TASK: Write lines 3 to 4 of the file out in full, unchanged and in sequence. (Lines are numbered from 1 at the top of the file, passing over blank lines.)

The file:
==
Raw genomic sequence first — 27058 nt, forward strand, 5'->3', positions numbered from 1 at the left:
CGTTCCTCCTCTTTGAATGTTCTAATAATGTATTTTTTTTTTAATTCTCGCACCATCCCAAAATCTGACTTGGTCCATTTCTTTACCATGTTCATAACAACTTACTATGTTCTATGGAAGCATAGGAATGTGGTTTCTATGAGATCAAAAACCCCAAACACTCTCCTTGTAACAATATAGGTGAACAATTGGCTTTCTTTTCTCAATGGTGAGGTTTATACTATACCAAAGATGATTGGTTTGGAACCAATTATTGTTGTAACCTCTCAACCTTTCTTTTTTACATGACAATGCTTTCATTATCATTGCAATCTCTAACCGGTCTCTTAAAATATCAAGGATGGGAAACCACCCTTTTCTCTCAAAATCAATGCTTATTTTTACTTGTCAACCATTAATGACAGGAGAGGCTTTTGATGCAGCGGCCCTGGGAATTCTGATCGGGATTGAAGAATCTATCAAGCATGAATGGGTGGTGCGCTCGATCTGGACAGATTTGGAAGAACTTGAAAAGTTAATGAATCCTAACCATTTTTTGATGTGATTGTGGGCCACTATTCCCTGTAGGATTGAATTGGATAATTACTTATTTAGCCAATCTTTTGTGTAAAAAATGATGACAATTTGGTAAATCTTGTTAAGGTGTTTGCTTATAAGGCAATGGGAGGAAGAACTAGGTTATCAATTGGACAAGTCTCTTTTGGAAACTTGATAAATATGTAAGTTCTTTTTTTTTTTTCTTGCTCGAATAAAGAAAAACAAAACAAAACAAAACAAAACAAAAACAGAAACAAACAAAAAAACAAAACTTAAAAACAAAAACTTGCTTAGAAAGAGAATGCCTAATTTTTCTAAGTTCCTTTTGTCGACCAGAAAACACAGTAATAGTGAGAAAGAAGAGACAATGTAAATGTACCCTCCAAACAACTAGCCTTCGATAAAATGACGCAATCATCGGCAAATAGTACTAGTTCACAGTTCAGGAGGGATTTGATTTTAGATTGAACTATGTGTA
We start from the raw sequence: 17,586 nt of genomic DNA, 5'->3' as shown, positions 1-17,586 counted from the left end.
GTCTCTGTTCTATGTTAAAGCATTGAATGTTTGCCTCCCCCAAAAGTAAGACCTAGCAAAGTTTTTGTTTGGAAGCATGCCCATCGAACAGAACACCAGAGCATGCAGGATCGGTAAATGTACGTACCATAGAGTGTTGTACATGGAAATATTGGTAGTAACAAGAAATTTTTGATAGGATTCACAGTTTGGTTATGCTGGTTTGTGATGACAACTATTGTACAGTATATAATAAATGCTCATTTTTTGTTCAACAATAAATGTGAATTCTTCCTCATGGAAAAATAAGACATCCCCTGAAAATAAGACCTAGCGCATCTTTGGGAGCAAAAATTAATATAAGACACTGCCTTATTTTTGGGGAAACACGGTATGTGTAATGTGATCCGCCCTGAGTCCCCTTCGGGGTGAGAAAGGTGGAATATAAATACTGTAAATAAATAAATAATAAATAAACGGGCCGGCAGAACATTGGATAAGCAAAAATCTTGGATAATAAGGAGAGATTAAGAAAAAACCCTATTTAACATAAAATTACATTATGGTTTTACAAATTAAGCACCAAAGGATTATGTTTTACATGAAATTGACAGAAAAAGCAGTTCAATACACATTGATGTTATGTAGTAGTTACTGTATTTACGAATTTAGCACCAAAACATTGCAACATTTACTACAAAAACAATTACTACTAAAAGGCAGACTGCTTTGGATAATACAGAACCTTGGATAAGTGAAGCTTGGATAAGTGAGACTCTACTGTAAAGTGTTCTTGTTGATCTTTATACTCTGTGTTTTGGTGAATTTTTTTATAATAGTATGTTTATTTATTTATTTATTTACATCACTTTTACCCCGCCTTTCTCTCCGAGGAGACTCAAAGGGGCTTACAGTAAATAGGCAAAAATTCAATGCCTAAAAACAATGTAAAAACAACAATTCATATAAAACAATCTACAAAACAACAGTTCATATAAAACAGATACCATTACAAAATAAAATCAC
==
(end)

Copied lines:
We start from the raw sequence: 17,586 nt of genomic DNA, 5'->3' as shown, positions 1-17,586 counted from the left end.
GTCTCTGTTCTATGTTAAAGCATTGAATGTTTGCCTCCCCCAAAAGTAAGACCTAGCAAAGTTTTTGTTTGGAAGCATGCCCATCGAACAGAACACCAGAGCATGCAGGATCGGTAAATGTACGTACCATAGAGTGTTGTACATGGAAATATTGGTAGTAACAAGAAATTTTTGATAGGATTCACAGTTTGGTTATGCTGGTTTGTGATGACAACTATTGTACAGTATATAATAAATGCTCATTTTTTGTTCAACAATAAATGTGAATTCTTCCTCATGGAAAAATAAGACATCCCCTGAAAATAAGACCTAGCGCATCTTTGGGAGCAAAAATTAATATAAGACACTGCCTTATTTTTGGGGAAACACGGTATGTGTAATGTGATCCGCCCTGAGTCCCCTTCGGGGTGAGAAAGGTGGAATATAAATACTGTAAATAAATAAATAATAAATAAACGGGCCGGCAGAACATTGGATAAGCAAAAATCTTGGATAATAAGGAGAGATTAAGAAAAAACCCTATTTAACATAAAATTACATTATGGTTTTACAAATTAAGCACCAAAGGATTATGTTTTACATGAAATTGACAGAAAAAGCAGTTCAATACACATTGATGTTATGTAGTAGTTACTGTATTTACGAATTTAGCACCAAAACATTGCAACATTTACTACAAAAACAATTACTACTAAAAGGCAGACTGCTTTGGATAATACAGAACCTTGGATAAGTGAAGCTTGGATAAGTGAGACTCTACTGTAAAGTGTTCTTGTTGATCTTTATACTCTGTGTTTTGGTGAATTTTTTTATAATAGTATGTTTATTTATTTATTTATTTACATCACTTTTACCCCGCCTTTCTCTCCGAGGAGACTCAAAGGGGCTTACAGTAAATAGGCAAAAATTCAATGCCTAAAAACAATGTAAAAACAACAATTCATATAAAACAATCTACAAAACAACAGTTCATATAAAACAGATACCATTACAAAATAAAATCAC